FDA blamed for dip in new drugs
New drug approvals down 31 percent so far this year: report; FDA still stinging from Vioxx approval.
NEW YORK (CNNMoney.com) -- The pharma industry is suffering a dearth of new drug approvals thanks to an increasingly stringent FDA, according to a report released Wednesday.
The Food and Drug Administration approved 38 new drugs through July of this year, down 31 percent from 55 approvals during the same period in 2006, according to a report from James Kumpel, analyst for Friedman, Billings, Ramsey.
"They've raised the bar," said Kumpel. "They've made it more difficult for drugs to get through the system. The FDA has been pretty much playing defense since 2004."
Kumpel said the FDA is still stinging from its market approval of the arthritis painkiller Vioxx, which Merck & Co., Inc. (up $0.00 to $49.78, Charts, Fortune 500) pulled from the market in 2004, after studies showed a link between the drug and a heightened risk of heart attack or stroke. Since that time, more than 27,000 lawsuits have been filed against Merck, and the FDA has grown increasingly cautious about drug safety.
As examples of recent FDA actions, the agency on Aug. 14 strengthened heart failure warnings to "black box" levels for two diabetes drugs: Avandia from GlaxoSmithKline (up $0.00 to $49.72, Charts), and Actos from Takeda; the agency also accused Pfizer Inc. (up $0.00 to $23.53, Charts, Fortune 500) of false advertising of its anti-schizophrenia drug Geodon on Aug. 14; and on Aug. 13 it rejected an experimental anti-psychotic drug from Wyeth (up $0.00 to $45.54, Charts, Fortune 500) and Solvay Pharmaceuticals.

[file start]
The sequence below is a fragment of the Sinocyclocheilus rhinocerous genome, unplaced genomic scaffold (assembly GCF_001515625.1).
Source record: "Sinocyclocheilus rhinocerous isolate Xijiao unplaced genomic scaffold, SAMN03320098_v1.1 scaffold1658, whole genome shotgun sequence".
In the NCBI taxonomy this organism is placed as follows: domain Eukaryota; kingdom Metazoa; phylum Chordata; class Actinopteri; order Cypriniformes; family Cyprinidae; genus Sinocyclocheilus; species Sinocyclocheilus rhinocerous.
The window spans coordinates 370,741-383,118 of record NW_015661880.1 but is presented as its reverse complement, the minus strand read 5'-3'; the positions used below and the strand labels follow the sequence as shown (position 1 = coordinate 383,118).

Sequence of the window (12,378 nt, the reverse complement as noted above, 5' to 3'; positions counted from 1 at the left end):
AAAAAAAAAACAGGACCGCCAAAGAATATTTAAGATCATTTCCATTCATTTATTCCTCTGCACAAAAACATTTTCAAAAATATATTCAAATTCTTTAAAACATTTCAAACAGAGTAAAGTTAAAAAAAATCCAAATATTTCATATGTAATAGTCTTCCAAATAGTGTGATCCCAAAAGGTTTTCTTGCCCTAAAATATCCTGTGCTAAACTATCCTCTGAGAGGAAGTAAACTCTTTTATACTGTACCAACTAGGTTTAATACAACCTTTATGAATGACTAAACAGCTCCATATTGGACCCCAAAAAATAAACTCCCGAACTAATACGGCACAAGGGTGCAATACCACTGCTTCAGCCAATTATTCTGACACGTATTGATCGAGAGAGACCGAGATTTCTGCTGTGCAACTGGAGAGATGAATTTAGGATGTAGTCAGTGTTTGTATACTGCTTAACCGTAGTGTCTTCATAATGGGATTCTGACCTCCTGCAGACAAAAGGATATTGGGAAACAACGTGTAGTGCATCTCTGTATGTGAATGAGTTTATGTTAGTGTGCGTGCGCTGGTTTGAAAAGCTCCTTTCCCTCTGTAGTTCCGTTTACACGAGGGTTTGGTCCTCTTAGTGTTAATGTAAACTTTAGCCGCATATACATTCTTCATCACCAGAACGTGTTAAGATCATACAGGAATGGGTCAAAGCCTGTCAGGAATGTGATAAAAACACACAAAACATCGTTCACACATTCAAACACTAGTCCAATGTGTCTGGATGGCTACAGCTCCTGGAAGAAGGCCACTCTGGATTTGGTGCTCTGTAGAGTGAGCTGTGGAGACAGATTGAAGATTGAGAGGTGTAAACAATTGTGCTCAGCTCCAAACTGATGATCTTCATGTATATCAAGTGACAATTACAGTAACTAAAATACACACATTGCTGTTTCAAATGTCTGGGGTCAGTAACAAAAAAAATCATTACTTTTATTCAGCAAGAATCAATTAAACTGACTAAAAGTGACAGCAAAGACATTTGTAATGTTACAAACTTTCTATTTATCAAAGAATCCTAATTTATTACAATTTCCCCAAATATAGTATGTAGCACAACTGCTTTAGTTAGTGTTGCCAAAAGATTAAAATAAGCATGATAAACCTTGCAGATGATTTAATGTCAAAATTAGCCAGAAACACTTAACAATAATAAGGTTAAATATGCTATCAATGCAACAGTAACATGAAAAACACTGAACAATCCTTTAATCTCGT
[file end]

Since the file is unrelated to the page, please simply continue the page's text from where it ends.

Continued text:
Kumpel of FBR said this year's approvals include only seven drugs that can be considered completely new, which is a 10-year low for the industry. These "new molecular entities," as they are known in FDA parlance, work in a completely different manner than drugs that are already on the market.
"[New molecular entities] are the break-though drugs that really start to carve out a new path, as opposed to combinations of existing drugs," said Kumpel.
But the dip in drug approvals can't be blamed entirely on the FDA, said Kumpel of FBR. Even as the agency has toughened its market review process by demanding more data from drugmakers, Kumpel said there has also been a problem with innovation: Big Pharma pipelines have been flat.
But Fran Hawthorne, author of "Inside the FDA," argues that there's nothing new about Big Pharma's lack of innovation. She said the drug approval slowdown is "far more [a result of the FDA's] paranoia than the pipelines."
"It's true that the pipelines are pretty dry at the drug companies, but the pipelines were dry five years ago when the FDA was approving more," said Hawthorne.
Hawthorne said that the regulatory policy "cycle always turns," and that the FDA will eventually lower the bar again, as patient advocacy groups complain that the sluggish review process keeps people from getting the drugs they need.
"If we don't get another scandal -- another Vioxx, another drug with horrible side effects -- then the pressure will be on the FDA to speed things up," said Hawthorne.
FDA spokesperson Susan Cruzan denied that her agency was getting tougher on drug applications.
"There have been no systematic changes in how we are approaching the approval standards for new applications," wrote Cruzan in an email to CNNMoney.com, adding that "each application is reviewed on its own merit."